2020 Residents

Fall 2020 marks the opening of a new opportunity from Shandaken: Storm King, designed to safely continue the program’s mission of supporting process and experimentation during the Covid-19 pandemic. Curator Taraneh Fazeli and artists Kamau Amu Patton and James Allister Sprang—all alumni of Shandaken: Storm King from its past five years of residency programming—will participate in single-person residencies at the Art Center from fall 2020 through winter 2021.

This new version of Shandaken: Storm King is the first time that alumni have been invited to return for free room, board, and studio space on the grounds of the Art Center, and the first time that participants will be hosted one at a time (with each attending for four to six weeks). Shandaken and Storm King remain deeply committed to our collective artist family and look forward to reinvigorating each participant’s relationship with the Art Center, building on the foundation of their first residency experience, and allowing them to delve deeper into Storm King’s collection, programs, and culture.

Shandaken: Storm King residency is offered at no cost to participants and follows a process-focused model—giving preference to experimentation, research, and risk-taking in the studio. Residents are given unique opportunities for behind-the-scenes access to Storm King, while enjoying the private setting of Storm King’s grounds and the vibrant towns of the surrounding Hudson Valley region. 
Storm King and Shandaken announced in April that the regular season of Shandaken: Storm King had been deferred to protect the health and safety of potential residents and because of major uncertainty in the areas of travel and social gathering. All applications submitted for 2020 will be considered for the 2021 season.

Taraneh Fazeli ('16) is a curator and educator living between Brooklyn and Detroit. Her practice engages art as a site to interrogate the techniques of representation and dream more just ways of being together. After a decade at NYC-based arts organizations, such as e-flux, Artforum, Triple Canopy, and the New Museum of Contemporary Art, over the past five years Fazeli has worked as an independent curator. In 2019, she was the curator-in-residence at Red Bull Arts Detroit (Detroit, Michigan) and at the Jan van Eyck Academie (Maastricht, Netherlands). She currently teaches at the Center for Creative Studies (Detroit, Michigan); has written for art publications such as Artforum, Art in America, Flash Art; and has been a visiting critic and guest lecturer at numerous schools and arts residencies. Fazeli’s recent peripatetic exhibition Sick Time, Sleepy Time, Crip Time: Against Capitalism’s Temporal Bullying addresses the politics of health, care, and disability. I let them in. Conditional Hospitality and the Stranger. also investigated an ethic of care by looking at hospitality as a lens to understand how “white benevolence” operates in varying treatments of asylum seekers and refugees.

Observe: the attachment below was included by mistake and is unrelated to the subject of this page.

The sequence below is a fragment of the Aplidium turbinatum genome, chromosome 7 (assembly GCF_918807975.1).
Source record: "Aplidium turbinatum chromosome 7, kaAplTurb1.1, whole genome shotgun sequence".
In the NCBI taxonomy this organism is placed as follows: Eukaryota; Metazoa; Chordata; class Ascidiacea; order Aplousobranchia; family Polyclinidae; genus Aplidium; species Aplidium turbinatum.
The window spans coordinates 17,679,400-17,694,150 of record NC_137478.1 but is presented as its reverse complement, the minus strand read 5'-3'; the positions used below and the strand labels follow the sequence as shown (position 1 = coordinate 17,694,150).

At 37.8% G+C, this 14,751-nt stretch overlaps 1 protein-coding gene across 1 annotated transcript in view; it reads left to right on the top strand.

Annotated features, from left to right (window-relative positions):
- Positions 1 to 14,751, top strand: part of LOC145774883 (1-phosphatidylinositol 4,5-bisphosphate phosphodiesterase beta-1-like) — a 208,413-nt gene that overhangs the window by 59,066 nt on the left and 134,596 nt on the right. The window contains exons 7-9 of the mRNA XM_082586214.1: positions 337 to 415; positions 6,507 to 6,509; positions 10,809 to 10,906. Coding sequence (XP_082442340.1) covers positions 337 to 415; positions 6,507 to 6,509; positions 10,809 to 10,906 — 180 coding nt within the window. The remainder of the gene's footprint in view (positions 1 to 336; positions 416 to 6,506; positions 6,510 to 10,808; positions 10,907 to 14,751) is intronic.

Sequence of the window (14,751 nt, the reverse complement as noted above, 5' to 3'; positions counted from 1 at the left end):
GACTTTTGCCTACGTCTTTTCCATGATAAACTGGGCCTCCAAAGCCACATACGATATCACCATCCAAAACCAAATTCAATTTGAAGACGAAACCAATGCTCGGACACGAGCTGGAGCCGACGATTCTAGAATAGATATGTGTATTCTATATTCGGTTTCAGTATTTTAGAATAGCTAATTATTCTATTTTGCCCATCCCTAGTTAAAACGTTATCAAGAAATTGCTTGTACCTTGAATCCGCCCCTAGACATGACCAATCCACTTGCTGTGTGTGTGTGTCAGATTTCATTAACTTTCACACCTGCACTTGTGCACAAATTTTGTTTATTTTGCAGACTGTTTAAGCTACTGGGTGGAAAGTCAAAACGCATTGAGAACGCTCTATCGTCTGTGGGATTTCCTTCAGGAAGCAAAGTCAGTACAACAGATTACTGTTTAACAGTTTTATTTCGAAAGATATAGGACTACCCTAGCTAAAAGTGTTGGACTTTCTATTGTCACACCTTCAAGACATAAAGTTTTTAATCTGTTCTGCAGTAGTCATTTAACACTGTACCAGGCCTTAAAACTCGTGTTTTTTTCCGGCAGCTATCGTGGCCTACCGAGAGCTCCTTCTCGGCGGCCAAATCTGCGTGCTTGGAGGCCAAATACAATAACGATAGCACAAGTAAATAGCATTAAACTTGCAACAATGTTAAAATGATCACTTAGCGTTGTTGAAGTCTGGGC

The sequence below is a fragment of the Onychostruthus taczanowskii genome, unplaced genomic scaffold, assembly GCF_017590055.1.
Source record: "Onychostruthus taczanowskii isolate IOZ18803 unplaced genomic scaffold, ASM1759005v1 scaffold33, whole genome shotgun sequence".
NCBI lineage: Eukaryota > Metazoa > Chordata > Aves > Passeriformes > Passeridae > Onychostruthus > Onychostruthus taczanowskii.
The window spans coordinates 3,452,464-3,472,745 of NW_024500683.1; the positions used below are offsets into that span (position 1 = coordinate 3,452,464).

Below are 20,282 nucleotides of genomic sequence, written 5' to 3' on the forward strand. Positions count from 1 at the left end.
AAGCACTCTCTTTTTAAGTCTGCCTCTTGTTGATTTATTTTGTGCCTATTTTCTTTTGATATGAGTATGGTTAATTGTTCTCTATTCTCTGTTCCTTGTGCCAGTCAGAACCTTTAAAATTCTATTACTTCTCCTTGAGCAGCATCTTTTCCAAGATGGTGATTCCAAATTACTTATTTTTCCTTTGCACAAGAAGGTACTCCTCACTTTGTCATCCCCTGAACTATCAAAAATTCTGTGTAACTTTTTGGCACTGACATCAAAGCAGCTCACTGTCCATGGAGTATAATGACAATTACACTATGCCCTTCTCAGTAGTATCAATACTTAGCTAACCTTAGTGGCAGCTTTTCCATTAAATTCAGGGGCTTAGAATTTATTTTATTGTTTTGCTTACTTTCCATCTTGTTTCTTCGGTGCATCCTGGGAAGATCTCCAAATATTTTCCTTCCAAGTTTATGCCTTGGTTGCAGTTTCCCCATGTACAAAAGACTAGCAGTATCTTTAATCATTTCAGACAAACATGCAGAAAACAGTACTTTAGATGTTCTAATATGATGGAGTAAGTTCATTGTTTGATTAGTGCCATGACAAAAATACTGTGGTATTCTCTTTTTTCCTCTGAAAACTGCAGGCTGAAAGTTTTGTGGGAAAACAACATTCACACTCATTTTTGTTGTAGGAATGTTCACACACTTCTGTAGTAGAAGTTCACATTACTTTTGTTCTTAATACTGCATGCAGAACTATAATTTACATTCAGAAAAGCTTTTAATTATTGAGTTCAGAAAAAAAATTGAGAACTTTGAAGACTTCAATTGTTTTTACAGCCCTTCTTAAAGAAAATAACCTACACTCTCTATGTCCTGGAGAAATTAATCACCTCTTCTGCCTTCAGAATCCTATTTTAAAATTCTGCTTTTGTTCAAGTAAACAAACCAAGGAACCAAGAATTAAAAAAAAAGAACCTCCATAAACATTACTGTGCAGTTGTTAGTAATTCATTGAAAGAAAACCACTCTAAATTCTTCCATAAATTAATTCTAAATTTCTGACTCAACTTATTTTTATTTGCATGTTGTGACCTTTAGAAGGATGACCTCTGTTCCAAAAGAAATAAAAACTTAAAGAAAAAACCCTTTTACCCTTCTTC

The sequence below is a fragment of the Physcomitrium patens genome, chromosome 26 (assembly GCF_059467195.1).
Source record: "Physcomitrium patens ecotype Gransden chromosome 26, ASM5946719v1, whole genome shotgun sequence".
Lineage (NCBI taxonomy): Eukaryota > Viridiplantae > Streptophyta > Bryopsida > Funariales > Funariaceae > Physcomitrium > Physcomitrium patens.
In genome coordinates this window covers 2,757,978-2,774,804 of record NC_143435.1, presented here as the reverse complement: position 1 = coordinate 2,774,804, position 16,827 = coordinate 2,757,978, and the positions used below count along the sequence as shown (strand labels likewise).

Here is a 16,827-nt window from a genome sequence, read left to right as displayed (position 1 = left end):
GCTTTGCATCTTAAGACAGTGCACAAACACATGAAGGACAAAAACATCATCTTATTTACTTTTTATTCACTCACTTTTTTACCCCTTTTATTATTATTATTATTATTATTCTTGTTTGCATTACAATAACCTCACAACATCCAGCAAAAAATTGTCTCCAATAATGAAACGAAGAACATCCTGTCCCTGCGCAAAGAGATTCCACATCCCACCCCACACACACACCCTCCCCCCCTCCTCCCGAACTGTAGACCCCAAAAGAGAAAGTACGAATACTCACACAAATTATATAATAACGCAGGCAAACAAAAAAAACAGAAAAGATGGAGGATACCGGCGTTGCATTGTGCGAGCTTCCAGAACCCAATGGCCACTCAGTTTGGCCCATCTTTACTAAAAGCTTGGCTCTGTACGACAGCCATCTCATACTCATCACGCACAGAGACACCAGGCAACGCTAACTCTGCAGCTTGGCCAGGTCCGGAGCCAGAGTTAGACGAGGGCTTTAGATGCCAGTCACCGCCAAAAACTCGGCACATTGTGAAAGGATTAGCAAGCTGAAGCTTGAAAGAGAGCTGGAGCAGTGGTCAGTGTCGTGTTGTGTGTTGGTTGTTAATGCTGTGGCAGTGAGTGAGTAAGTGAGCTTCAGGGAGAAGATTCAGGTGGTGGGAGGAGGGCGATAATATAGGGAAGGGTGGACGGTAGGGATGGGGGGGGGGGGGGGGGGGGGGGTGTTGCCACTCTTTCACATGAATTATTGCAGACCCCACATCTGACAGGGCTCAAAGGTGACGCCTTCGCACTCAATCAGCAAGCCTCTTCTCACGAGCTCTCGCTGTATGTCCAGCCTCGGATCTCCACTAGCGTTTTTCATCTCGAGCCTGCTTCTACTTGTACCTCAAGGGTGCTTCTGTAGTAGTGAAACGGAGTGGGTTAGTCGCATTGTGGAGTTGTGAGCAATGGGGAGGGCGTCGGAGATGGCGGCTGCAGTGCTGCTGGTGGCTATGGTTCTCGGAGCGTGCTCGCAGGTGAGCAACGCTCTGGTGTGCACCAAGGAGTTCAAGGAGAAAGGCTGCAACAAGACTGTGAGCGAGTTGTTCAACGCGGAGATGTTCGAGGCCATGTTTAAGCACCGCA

Kamau Amu Patton ('19) is a graduate of the University of Pennsylvania in Sociology, 1995 and received his MFA from Stanford University in 2007. His work was featured in the Getty’s Pacific Standard Time Performance Festival and as part of the Machine Project Field Guide to L.A. Architecture. Patton has completed projects in soundscape studies supported by the State University of New York at Buffalo, the Mellon Elemental Arts Initiative, and the Tang Teaching Museum. Patton has exhibited extensively nationally and internationally. His work is in the collection of SFMOMA and MoMA, New York. Patton is an interdisciplinary artist and art educator. His work is an examination of history and culture through engagement with archives, documents, stories and sites. Patton’s projects are dialogic constructs and take form as expanded field conversations. Temporary architectures made solid through attention, his work is always becoming, continuing and undergoing transformation.

James Allister Sprang ('18) makes work that exists in gallery spaces, theater spaces and the space generally found between the ears. He tells stories informed by black radical and experimental traditions. For the past fifteen years, James has sustained a multidisciplinary practice with the understanding that storytelling is at the foundation of all disciplines. Sprang has built relationships with communities and audiences across experimental theater, sound art, conceptual art, performance art, poetry and spoken word with a multidisciplinary practice that cuts through segregated stories, timelines, archives and imaginations. Sprang has completed several residencies both domestically and internationally. He has also shown/performed at institutions such as The Public Theater, Baryshnikov Art Center, Vox Populi, Abrons Arts Center, The Apollo Theater, The Brooklyn Museum, Knockdown Center, Pioneer Works, Painted Bride Art Center, and The Kitchen.